The Incredible Shrinking Jobs Bill

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In December 2009, the House of Representatives passed a $154 billion stimulus bill (see above). It would extend unemployment insurance, offer states a crutch for Medicaid spending, and block a wonky pay cut for physicians accepting Medicare patients. Three months later, the Senate passed its own version of the bill, costing about $140 billion. But something funny happened on the way to reconciliation: concerns about the deficit went up, and the stimulus price tag went down.

Like fruits left out on the porch, the jobs bill has done nothing but shrivel up over the summer. Yesterday's vote fail was only the latest wrinkle to form in this raisin of a stimulus package. Summing up the shrinking:

-- $24 billion in Medicaid funding for states has disappeared in the House version.

-- Insurance assistance for the jobless has gone on the chopping block.

-- Unemployment insurance (UI) got whittled down by 25 bucks a week.

-- The Medicare fix was reduced from 19 months to 6 months (a totally cosmetic change, since the pay cuts will likely be voided in November, as well).

-- A $23 billion rescue fund for states and teachers remains in limbo.

The Atlantic's Graeme Wood once said that using geo-engineering to fight global warming was like fighting obesity with a corset and a diet of lard and doughnuts. Unemployment benefits and the Medicaid crutch are vegetables, not lard, for the economy. But the efforts among Republicans to demonstrate fiscal restraint by withholding UI, health insurance and state aid is the equivalent of wearing a bodice to get thinner. We're not in financial trouble because of a bill that could add a couple dozen billion to the budget over ten years to save state jobs. We're in trouble because we're several percentage points of GDP in the hole for the next decade, while Washington suffers from the kind of short-sightedness that should qualify as legal blindness.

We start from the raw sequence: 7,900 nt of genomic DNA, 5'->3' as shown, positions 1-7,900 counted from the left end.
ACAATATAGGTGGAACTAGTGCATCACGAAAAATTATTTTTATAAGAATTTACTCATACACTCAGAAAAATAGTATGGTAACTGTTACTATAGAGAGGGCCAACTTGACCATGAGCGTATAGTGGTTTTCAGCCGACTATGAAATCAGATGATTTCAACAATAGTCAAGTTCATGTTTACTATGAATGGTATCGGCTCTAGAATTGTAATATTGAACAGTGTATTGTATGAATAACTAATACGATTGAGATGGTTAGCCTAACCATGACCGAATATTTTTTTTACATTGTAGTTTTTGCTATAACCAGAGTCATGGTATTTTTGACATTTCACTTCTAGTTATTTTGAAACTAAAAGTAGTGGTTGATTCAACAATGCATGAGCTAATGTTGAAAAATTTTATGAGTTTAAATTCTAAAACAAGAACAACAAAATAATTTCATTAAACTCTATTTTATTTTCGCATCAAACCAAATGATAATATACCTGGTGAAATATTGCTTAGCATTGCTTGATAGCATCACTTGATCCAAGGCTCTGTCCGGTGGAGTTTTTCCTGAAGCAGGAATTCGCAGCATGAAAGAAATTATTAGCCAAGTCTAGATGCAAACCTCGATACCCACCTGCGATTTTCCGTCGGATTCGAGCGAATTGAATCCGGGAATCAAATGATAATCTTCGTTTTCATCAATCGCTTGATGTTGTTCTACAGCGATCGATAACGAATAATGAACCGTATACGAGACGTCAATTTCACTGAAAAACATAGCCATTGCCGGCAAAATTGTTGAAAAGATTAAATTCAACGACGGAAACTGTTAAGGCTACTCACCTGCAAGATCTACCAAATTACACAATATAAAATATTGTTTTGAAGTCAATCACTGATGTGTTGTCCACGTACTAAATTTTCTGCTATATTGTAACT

But to grow in the next decade, prices and wages will have to rise, and today, the country is teetering on the edge of deflation. Private employment is slowing. Corporations are hoarding cash due to concerns about liquidity and aggregate demand. States are cutting back even more than the federal government is proposing to spend in the new stimulus bill.

There are no guarantees in crisis economics. But as Daniel Gross points out, you can't very well contract yourself to growth, and our unemploymed citizens and underpaid states need help. This isn't a perfect bill, but it's a bill worth passing before it withers any further into the summer.



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Derek Thompson is a senior editor at The Atlantic, where he writes about economics, labor markets, and the entertainment business.

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